• January 31, 2015
  • Welcome!
    Logout|My Dashboard

Queens Chronicle

Near disaster in New England

Font Size:
Default font size
Larger font size

Posted: Thursday, November 20, 2008 12:00 am

The back pages of the New York dailies were absolutely giddy with excitement last Friday after the Jets finally defeated their arch-rivals, the New England Patriots, 34-31 in overtime to take sole possession of first place.

The glee was completely misplaced, as Gang Green resembled their losing old selves more than they did winners. Had the Jets lost this game, not only would the season have gone down in flames but the franchise would have been destroyed for years to come, just as Dan Marino’s fake spike in 1994 sent the Jets into a tailspin for years until head coach Bill Parcells came on board.

The Jets went up to Foxborough well aware the Patriots were without four NFL pro bowlers: Rodney Harrison, Adalius Thomas, Laurence Maroney, and, of course, golden boy quarterback Tom Brady, who were all injured. Pessimistic Jets fans wondered aloud, “If we can’t beat the Pats now, when will we ever beat them?”

Their fears appeared to be happily extinguished in the first half as the team quickly built a 24-6 lead. But the nail-biting began in earnest in the second half, as the Jets were held scoreless, thanks in large part to team offensive coordinator Brian Schottenheimer, whose play-calling was more conservative than Sarah Palin’s politics. As the Jets sat on their lead, the Pats came storming back.

The final three minutes of regulation were a chilling reminder of the Jets’ historic ineptitude. They merely needed a first down to salt the game away. To no one’s surprise, Schottenheimer ordered Brett Favre to hand the ball off to running back Thomas Jones, who plowed straight ahead three times into the Pats’ waiting arms. So the Jets had to punt. After that their game resembled that of the Keystone Kops more than NFL professionals.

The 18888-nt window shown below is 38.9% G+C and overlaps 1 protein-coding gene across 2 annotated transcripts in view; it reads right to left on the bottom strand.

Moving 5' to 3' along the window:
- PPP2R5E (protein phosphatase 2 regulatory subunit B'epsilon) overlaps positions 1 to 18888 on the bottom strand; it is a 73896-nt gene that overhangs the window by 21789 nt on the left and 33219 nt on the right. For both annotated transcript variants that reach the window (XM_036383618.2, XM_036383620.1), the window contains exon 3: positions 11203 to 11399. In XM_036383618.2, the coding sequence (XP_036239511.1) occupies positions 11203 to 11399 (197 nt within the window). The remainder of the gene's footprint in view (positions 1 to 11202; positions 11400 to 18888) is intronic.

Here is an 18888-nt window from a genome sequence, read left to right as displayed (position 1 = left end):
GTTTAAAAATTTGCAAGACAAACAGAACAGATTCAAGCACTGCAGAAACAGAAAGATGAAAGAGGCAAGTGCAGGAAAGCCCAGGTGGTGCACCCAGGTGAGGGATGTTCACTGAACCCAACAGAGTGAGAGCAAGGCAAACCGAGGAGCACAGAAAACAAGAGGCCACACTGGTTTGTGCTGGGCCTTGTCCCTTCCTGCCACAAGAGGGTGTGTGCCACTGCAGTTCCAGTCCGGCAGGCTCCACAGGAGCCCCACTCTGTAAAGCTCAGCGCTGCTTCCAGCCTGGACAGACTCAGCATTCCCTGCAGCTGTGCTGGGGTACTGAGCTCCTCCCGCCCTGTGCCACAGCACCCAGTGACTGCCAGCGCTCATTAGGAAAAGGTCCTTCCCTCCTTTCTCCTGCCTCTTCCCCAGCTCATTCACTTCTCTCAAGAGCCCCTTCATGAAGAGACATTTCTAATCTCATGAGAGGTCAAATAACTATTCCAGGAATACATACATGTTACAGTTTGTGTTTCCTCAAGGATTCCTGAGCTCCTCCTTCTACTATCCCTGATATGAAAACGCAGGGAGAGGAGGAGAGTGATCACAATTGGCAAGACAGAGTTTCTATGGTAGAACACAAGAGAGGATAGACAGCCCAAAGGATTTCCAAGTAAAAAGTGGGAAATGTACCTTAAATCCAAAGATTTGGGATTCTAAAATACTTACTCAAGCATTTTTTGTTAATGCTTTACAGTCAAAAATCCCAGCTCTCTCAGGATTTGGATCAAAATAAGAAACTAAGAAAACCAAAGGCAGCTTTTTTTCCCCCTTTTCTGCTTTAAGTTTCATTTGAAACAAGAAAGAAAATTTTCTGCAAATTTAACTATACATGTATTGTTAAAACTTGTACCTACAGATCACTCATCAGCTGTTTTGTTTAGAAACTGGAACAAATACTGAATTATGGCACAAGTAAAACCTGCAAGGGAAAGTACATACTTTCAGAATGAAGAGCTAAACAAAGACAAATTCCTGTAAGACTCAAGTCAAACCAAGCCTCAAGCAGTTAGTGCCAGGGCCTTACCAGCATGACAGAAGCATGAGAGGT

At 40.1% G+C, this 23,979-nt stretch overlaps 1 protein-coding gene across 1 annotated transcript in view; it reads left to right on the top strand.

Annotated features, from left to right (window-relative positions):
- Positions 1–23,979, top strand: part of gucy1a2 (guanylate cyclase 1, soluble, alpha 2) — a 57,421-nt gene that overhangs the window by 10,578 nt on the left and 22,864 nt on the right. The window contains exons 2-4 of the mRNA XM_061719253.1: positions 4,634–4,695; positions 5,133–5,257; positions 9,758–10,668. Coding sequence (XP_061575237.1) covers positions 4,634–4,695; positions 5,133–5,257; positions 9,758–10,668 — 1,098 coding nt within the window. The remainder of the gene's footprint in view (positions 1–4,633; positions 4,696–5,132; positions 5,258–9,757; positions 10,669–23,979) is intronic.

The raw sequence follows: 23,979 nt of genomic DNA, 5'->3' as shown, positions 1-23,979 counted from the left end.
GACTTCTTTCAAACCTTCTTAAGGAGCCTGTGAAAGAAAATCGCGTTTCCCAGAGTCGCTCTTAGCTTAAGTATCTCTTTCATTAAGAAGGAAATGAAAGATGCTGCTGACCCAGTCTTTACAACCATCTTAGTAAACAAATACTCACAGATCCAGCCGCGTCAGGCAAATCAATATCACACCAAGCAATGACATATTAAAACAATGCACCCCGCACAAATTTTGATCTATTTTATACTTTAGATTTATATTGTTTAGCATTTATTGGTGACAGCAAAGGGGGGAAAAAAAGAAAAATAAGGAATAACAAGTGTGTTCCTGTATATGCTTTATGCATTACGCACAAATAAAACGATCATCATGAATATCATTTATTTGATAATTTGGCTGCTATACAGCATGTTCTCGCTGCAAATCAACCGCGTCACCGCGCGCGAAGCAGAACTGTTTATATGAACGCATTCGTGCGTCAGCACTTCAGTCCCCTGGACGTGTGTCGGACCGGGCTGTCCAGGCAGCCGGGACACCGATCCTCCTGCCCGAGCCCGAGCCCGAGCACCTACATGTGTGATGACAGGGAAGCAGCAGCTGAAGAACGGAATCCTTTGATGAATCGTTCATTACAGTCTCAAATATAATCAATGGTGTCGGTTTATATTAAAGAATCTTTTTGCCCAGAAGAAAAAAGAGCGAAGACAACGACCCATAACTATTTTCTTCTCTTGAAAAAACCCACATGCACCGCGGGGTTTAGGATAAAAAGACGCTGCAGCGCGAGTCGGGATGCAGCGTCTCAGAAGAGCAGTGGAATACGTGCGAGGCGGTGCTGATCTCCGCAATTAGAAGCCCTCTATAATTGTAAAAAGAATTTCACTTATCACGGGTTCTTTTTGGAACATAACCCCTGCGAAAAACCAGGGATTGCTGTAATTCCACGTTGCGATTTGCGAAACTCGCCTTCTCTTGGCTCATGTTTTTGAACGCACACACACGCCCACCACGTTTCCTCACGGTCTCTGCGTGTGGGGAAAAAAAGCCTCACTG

In overtime, however, Favre reminded us of why he is, well, Brett Favre, shaking off adversity to lead a winning drive. Chad Pennington never would have done that.

If you already miss Shea Stadium, here are two worthy souvenirs. Triumph Books has just released “So Long, Shea,” which has wonderful photos of everything from the Beatles concerts there to the day Mike Piazza and Tom Seaver took a slow walk to centerfield to symbolically close the ballpark. And A&E Home Video has just released “New York Mets Essential Games of Shea Stadium,” a DVD set that clocks in at over 16 hours.

The ever-losing New York Islanders are starting a new pregame show on MSG Plus that will be cohosted by Bayside native and Mets announcer Howie Rose. That should make both their fans happy.

Welcome to the discussion.